Neither the “day of the Lord” nor the parousia will occur until after the “apostasy” and the unveiling of the “man of lawlessness.” Furthermore, at his “arrival,” Jesus will slay the “man of lawlessness” with “the Spirit of his mouth, and paralyze him with the manifestation of his arrival” – (2 Thessalonians 2:8-12).
Until that day, Christians must remain “patient until the arrival of the Lord.” Like a good farmer, the Lord is patiently “waiting for the precious fruit of the earth.” Likewise, disciples are to remain patient and prepare their hearts, for the “arrival” of the Lord is near – (James 5:7-8).
According to Peter, the parousia means nothing less than the “day of judgment and destruction of ungodly men.” Like Paul, he also links the “arrival” of the Lord to the “day of the Lord,” when the “heavens will pass away with a rushing noise…and the earth and the works therein will be discovered” – (2 Peter 3:7-13).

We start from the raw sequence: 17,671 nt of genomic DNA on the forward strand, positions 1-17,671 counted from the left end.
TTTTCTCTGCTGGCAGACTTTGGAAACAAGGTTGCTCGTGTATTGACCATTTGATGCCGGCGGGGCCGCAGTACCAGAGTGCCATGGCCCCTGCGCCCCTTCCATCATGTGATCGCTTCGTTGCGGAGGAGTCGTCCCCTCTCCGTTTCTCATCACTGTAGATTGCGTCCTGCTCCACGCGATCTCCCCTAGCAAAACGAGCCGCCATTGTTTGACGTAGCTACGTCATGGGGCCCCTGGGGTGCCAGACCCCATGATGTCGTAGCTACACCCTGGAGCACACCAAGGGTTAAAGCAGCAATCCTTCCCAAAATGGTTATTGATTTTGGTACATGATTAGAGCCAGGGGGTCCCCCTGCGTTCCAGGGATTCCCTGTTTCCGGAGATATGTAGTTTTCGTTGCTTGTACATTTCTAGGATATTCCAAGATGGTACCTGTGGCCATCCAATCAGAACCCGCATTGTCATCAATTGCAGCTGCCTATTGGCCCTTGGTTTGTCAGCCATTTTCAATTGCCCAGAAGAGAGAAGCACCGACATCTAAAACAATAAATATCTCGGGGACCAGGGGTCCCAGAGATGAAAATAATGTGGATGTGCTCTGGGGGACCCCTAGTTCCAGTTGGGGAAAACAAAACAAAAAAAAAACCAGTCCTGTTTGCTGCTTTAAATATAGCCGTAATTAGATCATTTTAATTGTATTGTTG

When that day arrives, the “heavens will be dissolved and elements becoming intensely hot are to be melted,” as the old creation order makes way for the “new heavens and new earth, according to his promise, in which righteousness dwells.” The parousia of the Lord means the final judgment, the dissolution of the present world order, and the arrival of the new one.
Finally, Christians must “abide in him.” In this way, at the parousia of Jesus, they “may have boldness and not be put to shame” – (1 John 2:28).
While God alone knows the timing of that day, it will not occur until “after the tribulation of those days,” the proclamation of the gospel “to all nations,” the apostasy, and the unveiling of the “man of lawlessness,” and then the “end will come.” Humanity will be judged and separated into two groups: the righteous who inherit everlasting life, and the ungodly who receive everlasting punishment. The “man of lawlessness” will be destroyed, the “last enemy” – death – will cease, and the New Creation will begin.
In each of the preceding passages, one future “arrival” of Jesus is envisioned – And only one. He will arrive with great finality. Glory and reward for the righteous, but everlasting destruction for the wicked.